The Motive
Bugliosi advocated the 'Helter Skelter' motive - that Manson wanted to start a race war - and it was on that basis that he secured Manson's conviction. That has been the received wisdom ever since, although it has taken some incoming from the sidelines. Tex Watson has reportedly asserted the Tate killings were a drug deal gone wrong, and of course during the sentencing phase of the trial, the co-defendants asserted the Tate/LaBianca killings were "copycat" murders designed to release Bobby Beausoleil from jail for the murder of Hinman. But the most damning evidence that those other scenarios remain incorrect are Susan Atkins' unsolicited testimonies to her cellmates, long before anyone suspected her or Manson or the rest of the Family in being implicated in Tate/Labianca - to say nothing of the subsequent statements of Linda Kasabian, Paul Watkins, and others. As Bugliosi himself admitted, the motive was too bizarre to believe on face value. And that is why it sticks with us.

Manson Didn't Kill Anyone
Manson's defenders challenge the 'Helter Skelter' theory, and assert that as Manson himself did not kill any of those at the Tate and LaBianca residences, he is in fact innocent, that he had no control over anyone, that they all conducted the killings of their own volition. Sandra Good and Lynette Fromme articulated this latter point forcefully for many years, their case undercut by the way in which they would wear red and blue head scarves at Manson's bidding, or in which Good moved as close as she could to Manson's jail so she could "feel his vibes". That's to say nothing of the repeated comments by Watkins, Kasabian, Catherine Share and others that testified to the total control Manson had over his followers. Manson claimed he didn't have any followers, that he was the follower; he insists he didn't tell Watson and the others what to do, or even want to know what they had done. But Susan Atkins' early statements alone blow that away, and all those involved place Manson at the Labianca residence, walking into the house, tying them up, and then leaving. Manson may have cleverly tried to avoid getting blood on his hands, but he isn't innocent.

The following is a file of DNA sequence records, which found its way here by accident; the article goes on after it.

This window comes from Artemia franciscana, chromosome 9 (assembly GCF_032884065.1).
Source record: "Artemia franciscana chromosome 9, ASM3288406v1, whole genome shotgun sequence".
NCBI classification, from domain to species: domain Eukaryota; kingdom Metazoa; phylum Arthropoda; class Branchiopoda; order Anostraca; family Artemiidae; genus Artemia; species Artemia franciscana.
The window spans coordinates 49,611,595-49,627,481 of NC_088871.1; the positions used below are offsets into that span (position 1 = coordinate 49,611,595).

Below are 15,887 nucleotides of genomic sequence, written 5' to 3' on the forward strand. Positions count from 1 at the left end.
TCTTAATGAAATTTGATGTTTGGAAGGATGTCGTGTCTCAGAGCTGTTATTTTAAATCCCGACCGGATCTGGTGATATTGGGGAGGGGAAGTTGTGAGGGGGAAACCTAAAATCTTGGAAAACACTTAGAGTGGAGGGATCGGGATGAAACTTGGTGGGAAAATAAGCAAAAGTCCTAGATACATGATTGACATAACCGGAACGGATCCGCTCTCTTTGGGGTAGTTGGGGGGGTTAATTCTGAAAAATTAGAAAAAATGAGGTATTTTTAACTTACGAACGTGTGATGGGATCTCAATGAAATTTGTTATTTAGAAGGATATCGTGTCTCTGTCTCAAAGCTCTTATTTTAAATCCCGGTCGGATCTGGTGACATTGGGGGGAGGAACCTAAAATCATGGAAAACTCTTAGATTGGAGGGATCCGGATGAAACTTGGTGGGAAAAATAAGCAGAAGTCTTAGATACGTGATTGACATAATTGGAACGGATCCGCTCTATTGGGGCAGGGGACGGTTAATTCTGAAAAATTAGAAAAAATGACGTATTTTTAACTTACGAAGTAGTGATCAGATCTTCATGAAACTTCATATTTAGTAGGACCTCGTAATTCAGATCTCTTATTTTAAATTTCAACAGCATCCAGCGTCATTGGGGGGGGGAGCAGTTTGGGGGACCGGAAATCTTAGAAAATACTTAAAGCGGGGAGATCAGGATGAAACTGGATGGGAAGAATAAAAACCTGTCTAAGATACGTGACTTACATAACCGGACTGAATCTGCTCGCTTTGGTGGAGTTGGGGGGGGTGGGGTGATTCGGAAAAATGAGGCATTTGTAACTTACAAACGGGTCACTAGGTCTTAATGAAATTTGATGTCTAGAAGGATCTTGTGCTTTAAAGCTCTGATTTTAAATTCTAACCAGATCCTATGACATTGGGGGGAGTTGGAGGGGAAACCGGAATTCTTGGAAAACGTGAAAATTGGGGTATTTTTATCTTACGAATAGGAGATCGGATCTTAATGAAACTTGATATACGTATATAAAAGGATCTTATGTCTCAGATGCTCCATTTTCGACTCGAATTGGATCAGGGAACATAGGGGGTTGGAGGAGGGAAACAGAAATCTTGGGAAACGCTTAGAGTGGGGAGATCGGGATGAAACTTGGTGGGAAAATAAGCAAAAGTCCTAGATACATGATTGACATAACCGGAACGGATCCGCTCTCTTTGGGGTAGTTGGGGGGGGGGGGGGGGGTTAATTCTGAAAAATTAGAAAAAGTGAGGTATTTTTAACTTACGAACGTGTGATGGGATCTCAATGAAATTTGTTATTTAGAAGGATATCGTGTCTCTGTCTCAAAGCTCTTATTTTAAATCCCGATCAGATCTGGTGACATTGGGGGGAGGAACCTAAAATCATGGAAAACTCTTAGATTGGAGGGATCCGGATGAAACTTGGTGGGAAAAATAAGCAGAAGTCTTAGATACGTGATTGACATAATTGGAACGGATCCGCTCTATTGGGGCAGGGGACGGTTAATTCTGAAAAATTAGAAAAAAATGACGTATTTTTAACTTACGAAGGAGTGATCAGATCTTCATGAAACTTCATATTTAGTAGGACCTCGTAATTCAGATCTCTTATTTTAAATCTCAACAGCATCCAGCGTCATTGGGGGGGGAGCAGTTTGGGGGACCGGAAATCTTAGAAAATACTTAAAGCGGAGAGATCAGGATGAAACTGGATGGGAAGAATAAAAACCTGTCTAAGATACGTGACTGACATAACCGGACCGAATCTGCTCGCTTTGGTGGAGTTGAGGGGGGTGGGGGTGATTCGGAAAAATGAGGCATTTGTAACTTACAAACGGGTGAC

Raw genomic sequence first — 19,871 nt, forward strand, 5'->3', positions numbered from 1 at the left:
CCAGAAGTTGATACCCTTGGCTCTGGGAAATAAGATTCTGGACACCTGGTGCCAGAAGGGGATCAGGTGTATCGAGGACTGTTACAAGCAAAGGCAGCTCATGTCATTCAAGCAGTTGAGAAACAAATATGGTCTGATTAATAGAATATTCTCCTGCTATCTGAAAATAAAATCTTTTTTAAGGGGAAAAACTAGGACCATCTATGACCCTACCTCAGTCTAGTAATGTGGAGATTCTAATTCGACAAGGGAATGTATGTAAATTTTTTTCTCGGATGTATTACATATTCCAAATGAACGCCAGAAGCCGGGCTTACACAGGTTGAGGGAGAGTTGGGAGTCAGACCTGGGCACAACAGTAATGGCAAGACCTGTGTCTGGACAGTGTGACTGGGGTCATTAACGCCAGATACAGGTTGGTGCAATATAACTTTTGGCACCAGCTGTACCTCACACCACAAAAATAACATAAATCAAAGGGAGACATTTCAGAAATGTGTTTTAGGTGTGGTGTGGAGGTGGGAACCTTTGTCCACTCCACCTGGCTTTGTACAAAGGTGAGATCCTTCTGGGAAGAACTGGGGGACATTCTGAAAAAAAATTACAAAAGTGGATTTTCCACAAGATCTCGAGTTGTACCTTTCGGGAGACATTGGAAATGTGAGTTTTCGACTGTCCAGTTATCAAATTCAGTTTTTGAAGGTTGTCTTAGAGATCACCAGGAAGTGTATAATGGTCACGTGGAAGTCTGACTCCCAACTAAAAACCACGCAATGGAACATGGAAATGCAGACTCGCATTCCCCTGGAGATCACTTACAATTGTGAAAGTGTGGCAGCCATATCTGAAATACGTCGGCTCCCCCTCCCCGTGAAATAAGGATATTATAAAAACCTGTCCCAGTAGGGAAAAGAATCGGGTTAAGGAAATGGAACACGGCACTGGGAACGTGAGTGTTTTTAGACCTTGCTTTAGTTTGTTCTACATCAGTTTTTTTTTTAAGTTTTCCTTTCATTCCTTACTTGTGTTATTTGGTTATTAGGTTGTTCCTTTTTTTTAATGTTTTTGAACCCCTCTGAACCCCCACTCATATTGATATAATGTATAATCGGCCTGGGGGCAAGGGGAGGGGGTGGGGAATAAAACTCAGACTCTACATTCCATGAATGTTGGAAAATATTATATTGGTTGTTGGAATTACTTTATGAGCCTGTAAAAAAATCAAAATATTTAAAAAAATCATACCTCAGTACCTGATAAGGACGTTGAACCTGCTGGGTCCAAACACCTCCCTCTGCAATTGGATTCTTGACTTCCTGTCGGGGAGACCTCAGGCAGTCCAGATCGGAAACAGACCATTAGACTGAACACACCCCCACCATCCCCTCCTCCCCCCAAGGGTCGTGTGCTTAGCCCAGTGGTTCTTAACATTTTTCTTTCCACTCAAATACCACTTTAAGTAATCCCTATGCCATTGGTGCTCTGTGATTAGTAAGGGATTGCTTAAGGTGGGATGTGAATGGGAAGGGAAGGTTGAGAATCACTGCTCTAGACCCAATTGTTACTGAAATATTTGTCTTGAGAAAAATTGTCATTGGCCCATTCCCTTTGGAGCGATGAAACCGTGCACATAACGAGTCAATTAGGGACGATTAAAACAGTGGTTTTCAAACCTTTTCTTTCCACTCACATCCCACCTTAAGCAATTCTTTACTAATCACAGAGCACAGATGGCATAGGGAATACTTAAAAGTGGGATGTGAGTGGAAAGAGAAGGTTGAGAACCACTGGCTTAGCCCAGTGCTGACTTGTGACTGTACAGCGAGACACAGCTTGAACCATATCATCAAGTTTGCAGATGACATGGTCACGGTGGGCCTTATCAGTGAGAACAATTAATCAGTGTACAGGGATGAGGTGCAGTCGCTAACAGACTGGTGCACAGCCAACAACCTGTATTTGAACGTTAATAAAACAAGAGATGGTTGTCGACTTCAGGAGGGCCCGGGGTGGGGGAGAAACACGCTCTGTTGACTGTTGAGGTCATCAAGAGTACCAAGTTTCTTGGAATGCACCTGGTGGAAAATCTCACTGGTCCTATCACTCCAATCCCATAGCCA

They're All Still Out There
Susan Atkins is dead. So too is Paul Watkins. Leslie van Houten, Patricia Krenwinkel, Bobby Beausoleil, Tex Watson, Bruce Davis, and Charles Manson are in jail. But the rest - Squeaky, Sandy, Gypsy, Clem, Linda, and the others - are all out there somewhere, living ostensibly normal lives, but carrying with them, daily, the images and the sounds and the memories and the secrets of what happened. Do they wake up every day, thinking about those bizarre few months? Have they put them away in some part of the subconscious where they will never escape? Are they haunted, or at ease?

As I dug more into the Manson story, I wanted to find them, thought that maybe my next book should be a search for the Family members who are out there still, an attempt to talk to them, to learn more. And then I thought that perhaps my life is better suited to more positive pursuits, that perhaps it is best if I restrict my association with it all to the book pages and DVDs that now adorn one of my bookshelves, that I move on, so I can sleep easily and nightmare-free once again.